Sometimes I feel smug and annoyed in equal measures and tonight is one of those nights. Earlier on I said to a friend that I reckoned the Guardian would be the only paper not to lead with the royal wedding, as it felt it was above such a thing. I even considered blogging my prediction. Sadly for me I didn’t, so you will have to take it on my word that I predicted it (though the Indy has also led with another story).
The Telegraph – “Kate’s very special.” I must admit that I have little interest in this story, sacrilege as it is to admit. But the Telegraph is a fairly well written round-up of the day’s events, including juicy details such as the 18th century law that demanded William ask the Queen before he announce his engagement. For Telegraph readers this is their zenith, and it is written in a style that will attract them.
The Guardian – “Cameron removes ‘vanity staff’ from Downing Street payroll.” This story feels like a deliberate attempt to keep the royals off the front page in an attempt to focus on ‘real’ news. If we were in any doubt about the severity of the situation we are treated to the melodramatic opening line “David Cameron performed the sharpest U-turn of his premiership yesterday, removing his former personal photographer and a ﬁlmaker from the public payroll”. The need to state that it is a sharp u-turn probably means that it isn’t. While Downing Street did admit it “sent out the wrong message” to have them paid for by the public, it is hardly revolutionary stuff. In all honesty the story of the day is the royals and if you have nothing else you should go with it.
The Independent – “Ghost estates and broken lives: the human cost of the Irish crash.” Sometimes the Independent’s deliberate attempt at being different to the pack pays off, and tonight is close to being one of those nights. An in depth analysis of Ireland’s economic situation may not draw the eye like a Royal wedding, but for those of us that are already feeling bored of the new Windsor it is a nice change. It tells the story of an individual called Dave O’Hara who has seen the boom and bust of the Celtic Tiger, and who stands to lose his business because of it. A feature piece really, but a good one nevertheless.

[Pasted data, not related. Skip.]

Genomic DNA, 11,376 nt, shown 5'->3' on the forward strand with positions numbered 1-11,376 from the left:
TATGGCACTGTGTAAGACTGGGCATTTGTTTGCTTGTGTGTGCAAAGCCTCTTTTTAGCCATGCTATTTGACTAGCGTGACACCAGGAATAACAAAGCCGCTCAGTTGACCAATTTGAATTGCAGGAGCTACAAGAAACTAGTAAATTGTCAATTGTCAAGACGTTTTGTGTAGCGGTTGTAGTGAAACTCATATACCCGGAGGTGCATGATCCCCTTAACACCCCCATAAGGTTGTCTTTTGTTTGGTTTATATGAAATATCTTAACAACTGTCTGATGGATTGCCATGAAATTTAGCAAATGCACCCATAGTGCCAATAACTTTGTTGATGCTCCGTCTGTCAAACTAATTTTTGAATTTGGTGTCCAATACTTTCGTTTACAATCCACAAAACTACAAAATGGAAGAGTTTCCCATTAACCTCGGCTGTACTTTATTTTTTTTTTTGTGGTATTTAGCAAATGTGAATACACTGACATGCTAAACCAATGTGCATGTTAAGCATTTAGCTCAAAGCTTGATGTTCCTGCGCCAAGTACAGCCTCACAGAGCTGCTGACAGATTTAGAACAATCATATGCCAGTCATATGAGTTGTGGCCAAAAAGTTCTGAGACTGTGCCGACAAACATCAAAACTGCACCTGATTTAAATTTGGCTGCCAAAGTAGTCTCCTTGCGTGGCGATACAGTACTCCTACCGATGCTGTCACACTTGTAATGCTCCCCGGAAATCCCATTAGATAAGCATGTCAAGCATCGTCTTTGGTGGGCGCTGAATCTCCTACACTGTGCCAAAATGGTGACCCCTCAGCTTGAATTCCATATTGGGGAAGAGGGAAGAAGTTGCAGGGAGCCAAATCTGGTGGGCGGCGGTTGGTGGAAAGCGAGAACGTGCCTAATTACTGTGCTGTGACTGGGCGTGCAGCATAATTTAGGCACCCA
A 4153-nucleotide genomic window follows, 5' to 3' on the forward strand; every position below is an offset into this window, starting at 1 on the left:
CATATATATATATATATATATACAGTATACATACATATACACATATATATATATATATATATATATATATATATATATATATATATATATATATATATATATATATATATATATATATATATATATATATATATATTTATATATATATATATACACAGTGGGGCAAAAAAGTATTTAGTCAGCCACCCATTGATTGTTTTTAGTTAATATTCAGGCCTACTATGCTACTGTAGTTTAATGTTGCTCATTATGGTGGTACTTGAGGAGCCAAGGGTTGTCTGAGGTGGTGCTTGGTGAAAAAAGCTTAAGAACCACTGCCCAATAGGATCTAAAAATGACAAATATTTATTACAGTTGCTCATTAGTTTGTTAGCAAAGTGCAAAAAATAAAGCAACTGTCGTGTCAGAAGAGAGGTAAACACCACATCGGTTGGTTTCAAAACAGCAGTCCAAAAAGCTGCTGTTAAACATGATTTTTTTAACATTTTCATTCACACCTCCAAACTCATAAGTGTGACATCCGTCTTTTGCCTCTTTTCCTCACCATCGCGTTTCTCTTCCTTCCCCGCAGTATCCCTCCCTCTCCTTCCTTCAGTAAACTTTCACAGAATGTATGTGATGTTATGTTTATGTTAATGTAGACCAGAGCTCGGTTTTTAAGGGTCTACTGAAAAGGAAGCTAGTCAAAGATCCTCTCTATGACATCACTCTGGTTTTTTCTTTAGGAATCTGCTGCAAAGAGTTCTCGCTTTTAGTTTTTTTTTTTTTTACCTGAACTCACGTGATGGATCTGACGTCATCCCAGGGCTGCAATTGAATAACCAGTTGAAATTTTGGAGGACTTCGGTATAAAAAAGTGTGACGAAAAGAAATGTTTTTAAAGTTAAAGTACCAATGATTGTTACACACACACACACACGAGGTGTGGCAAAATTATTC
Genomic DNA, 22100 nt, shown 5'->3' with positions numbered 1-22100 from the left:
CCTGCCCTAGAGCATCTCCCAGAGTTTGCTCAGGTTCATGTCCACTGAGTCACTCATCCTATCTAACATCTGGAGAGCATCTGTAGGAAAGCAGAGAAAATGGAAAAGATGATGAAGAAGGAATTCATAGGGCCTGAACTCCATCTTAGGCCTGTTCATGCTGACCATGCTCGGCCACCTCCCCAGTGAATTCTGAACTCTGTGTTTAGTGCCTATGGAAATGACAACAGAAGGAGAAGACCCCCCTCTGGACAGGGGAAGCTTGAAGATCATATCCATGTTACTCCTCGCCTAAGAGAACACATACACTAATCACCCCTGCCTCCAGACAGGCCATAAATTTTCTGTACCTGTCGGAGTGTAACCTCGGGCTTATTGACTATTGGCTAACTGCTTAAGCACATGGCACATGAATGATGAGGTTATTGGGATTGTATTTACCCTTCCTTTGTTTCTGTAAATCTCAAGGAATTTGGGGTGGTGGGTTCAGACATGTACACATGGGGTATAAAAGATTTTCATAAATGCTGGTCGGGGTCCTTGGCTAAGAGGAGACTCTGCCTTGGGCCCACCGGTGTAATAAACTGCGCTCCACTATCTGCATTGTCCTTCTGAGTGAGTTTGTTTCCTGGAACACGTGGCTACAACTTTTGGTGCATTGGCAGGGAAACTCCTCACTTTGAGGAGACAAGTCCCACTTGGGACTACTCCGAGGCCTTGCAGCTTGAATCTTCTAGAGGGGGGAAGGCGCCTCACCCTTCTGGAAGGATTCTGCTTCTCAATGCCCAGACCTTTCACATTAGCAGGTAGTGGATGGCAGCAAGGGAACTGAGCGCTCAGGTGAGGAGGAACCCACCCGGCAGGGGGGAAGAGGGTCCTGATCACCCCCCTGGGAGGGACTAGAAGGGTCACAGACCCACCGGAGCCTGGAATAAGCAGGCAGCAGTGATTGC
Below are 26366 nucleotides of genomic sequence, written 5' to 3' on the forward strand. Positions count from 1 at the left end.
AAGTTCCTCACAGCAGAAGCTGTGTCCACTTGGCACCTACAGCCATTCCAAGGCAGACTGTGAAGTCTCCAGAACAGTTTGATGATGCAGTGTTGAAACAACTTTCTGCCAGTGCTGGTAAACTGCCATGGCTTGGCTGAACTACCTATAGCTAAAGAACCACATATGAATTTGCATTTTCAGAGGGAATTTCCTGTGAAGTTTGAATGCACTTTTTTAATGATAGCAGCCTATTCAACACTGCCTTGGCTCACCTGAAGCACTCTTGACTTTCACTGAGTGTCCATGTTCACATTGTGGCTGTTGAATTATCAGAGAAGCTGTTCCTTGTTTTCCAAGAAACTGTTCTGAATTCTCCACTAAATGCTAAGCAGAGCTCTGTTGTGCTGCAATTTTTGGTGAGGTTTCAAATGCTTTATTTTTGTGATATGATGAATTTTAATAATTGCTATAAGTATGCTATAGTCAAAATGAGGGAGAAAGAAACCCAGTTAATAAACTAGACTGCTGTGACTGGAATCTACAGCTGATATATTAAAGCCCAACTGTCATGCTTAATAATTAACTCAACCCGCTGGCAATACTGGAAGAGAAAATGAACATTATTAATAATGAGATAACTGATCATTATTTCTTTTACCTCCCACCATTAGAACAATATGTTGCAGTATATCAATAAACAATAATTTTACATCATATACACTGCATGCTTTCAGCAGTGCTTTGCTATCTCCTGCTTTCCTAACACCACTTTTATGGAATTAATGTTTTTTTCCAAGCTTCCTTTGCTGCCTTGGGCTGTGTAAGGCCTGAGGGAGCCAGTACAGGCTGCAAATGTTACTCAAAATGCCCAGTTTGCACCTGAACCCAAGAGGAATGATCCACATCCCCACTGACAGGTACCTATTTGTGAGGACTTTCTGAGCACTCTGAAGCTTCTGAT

The Times – “The new romantics” – offers a fairly straightforward retelling of a day in the life of the Royal family. It basically just tells the story of the engagement, with a few extras thrown in – such as the fact that the engagement ring belonged to Diana.
The FT – “Osborne considers billions in Irish loans” – is about the potential bail-out of Ireland using British taxpayer’s money. It claims that there is “growing speculation” that Britain will play a part in any potential loan, despite not being part of the Eurozone. I would like to see you get that past Cameron, Mr Osborne.
If you only read one: The Telegraph if you like the Royals, Indy if you don’t.